My main reason for anticipating a Klobuchar-Buttigieg ticket is that at some point Democrat voters just might come to their senses when it comes to trying to win a national general election.
And another thing, why do all these young Democrat voters support folks so old?  Joe Biden, Bernie Sanders, and Mike Bloomberg are too old to be Baby Boomers, for heaven’s sake.  They are not so old as to be members of the Greatest Generation, but they might be close.
Our nation has elected four Baby Boomer presidents over the last 27 years. Surely the party leaders in the Democrat Party can visualize how potentially feeble a ticket featuring former Vice President Joe Biden or Bernie Sanders or former Mayor Mike Bloomberg would look.
Often in primaries, the candidates tilt far to the left in the Democrat Party and far to the right in the Republican Party. But the extreme ideas being promoted by the Democrat Far Left by Sanders and Sen. Elizabeth Warren are so out of the mainstream that they make these candidates unelectable in a general election.
Critics say what Sanders and Warren are promoting is nothing short of the Venezuelation of America.
Plus their approval of late term abortions, super severe limits on environmental issues, and active promotion of Socialism may garner votes in primaries but cannot muster the support to beat President Donald Trump in a general election.
I have lots of Democrat relatives and they think Wyoming’s pro-Trump tendency is crazy. They absolutely despise this president. Their only goal is to replace Donald Trump. Period. But they also worry about their ultimate ticket going forward.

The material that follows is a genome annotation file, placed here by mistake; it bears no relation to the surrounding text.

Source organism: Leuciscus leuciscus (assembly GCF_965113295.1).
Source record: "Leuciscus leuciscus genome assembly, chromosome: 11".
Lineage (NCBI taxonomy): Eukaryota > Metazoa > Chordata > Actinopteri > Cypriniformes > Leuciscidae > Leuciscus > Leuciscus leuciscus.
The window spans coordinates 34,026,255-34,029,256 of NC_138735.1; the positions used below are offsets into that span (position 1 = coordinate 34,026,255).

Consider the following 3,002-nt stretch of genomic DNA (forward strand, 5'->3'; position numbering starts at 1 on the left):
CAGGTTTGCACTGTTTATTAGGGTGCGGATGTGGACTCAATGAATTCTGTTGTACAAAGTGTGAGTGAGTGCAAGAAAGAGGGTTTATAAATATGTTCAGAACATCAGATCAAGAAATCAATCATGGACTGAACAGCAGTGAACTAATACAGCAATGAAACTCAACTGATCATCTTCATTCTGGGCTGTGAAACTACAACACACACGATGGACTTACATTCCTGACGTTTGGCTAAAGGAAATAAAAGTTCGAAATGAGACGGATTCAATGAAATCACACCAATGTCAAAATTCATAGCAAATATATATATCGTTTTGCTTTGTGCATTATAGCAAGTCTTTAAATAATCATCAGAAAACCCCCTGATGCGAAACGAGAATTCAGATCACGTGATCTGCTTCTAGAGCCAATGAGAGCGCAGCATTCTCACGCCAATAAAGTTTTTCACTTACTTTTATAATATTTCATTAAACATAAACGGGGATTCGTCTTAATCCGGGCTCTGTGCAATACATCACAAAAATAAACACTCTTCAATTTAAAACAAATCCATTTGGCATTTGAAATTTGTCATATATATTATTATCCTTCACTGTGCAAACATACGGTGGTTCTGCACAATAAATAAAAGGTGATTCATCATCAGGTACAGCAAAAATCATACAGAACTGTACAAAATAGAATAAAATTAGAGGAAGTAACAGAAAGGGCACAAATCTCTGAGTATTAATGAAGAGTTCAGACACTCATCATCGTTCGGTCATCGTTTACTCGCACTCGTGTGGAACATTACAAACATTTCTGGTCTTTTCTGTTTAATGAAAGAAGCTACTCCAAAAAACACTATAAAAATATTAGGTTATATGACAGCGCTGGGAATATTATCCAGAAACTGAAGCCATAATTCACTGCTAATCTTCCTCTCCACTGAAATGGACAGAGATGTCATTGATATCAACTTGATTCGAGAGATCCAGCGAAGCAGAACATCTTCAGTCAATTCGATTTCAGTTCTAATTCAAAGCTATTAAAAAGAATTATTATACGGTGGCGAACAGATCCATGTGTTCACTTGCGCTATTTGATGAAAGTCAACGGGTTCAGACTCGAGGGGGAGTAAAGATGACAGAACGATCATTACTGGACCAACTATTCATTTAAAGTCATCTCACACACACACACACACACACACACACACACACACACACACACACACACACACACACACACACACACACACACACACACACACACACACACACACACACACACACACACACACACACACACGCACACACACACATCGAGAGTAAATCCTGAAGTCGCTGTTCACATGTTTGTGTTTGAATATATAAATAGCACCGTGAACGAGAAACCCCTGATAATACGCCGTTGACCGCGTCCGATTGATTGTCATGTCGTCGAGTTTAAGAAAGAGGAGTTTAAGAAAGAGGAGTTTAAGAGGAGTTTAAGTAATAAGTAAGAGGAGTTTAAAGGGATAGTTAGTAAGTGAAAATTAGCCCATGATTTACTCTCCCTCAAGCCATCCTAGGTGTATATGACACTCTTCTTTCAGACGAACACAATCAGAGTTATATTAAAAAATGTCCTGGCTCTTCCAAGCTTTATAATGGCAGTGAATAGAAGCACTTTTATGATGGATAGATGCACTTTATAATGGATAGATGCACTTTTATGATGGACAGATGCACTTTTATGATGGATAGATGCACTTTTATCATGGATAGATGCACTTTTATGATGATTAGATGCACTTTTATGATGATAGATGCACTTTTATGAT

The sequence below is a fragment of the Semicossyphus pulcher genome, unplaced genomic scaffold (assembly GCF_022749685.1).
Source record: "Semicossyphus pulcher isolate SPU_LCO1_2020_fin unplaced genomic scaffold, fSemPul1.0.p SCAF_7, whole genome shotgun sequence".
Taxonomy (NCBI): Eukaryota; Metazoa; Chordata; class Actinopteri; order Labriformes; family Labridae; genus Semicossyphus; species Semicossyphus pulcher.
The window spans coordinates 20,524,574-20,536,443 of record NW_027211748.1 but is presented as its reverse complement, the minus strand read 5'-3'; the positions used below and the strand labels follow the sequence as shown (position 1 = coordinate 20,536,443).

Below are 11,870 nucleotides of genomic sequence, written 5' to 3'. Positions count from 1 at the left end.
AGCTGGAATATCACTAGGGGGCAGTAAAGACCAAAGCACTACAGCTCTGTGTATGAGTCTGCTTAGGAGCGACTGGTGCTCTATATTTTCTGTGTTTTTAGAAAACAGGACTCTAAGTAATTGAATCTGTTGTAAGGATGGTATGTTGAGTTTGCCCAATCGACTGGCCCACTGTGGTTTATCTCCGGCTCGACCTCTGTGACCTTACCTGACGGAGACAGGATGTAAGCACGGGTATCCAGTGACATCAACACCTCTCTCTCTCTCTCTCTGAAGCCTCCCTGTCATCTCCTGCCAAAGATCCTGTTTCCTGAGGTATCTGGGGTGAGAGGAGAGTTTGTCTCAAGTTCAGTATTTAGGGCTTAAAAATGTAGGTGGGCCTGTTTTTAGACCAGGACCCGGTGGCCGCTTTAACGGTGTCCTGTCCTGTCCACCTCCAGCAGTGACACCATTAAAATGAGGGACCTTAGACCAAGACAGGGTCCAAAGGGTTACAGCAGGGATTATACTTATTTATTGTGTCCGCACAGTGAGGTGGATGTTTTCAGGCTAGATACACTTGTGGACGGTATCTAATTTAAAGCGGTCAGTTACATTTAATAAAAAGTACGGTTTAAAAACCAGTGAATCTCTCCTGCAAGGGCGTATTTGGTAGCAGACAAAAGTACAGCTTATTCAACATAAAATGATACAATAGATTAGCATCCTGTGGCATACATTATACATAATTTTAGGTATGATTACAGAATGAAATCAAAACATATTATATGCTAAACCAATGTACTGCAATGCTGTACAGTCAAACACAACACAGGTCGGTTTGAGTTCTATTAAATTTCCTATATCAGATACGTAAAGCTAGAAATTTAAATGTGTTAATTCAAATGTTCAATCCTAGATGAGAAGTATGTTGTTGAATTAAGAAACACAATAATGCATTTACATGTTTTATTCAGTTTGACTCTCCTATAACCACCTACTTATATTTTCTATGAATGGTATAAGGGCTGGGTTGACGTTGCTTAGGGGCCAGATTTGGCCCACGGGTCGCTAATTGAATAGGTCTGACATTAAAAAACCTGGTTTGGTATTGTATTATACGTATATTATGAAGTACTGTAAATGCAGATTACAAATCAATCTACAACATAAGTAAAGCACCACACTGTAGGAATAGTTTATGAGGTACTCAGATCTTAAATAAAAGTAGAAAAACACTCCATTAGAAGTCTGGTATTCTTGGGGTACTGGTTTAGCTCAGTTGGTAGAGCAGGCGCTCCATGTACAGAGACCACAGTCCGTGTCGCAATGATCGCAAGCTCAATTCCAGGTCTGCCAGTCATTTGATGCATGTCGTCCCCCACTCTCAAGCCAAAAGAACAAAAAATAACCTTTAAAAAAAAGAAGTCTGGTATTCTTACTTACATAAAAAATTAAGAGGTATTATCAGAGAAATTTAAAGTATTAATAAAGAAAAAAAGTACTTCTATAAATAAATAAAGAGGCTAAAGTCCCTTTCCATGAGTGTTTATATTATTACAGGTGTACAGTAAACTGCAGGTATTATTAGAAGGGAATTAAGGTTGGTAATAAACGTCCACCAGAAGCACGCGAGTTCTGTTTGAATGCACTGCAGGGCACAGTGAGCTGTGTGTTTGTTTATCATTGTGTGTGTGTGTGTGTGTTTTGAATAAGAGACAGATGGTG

To their credit, my kid sister Marybeth and my kid brother Jim and their spouses worked hard for the more reasonable Klobuchar during the recent Iowa caucuses. The Minnesota senator finished fifth. Buttigieg and Sanders pretty much tied, with Warren coming in third and Biden coming in fourth.
In New Hampshire, again Sanders and Buttigieg topped the ticket but Klobuchar surged to third while Warren and Biden faded.
Klobuchar has been endorsed by the Las Vegas Sun in Nevada and the New York Times on the bigger national stage.
A Klobuchar-Buttigieg ticket would have an uphill battle against Trump-Pence but at least they would have a fighting chance. The Democrats pushing the radical Alexandria Ocasio-Cortez “Green New Deal” agenda along with the Greta Thunberg extreme environmentalism, well, they just have too high a mountain to climb to convince enough independent voters across the USA to win the general election.
So what happens if the candidates get to their national Democrat convention without a clear winner?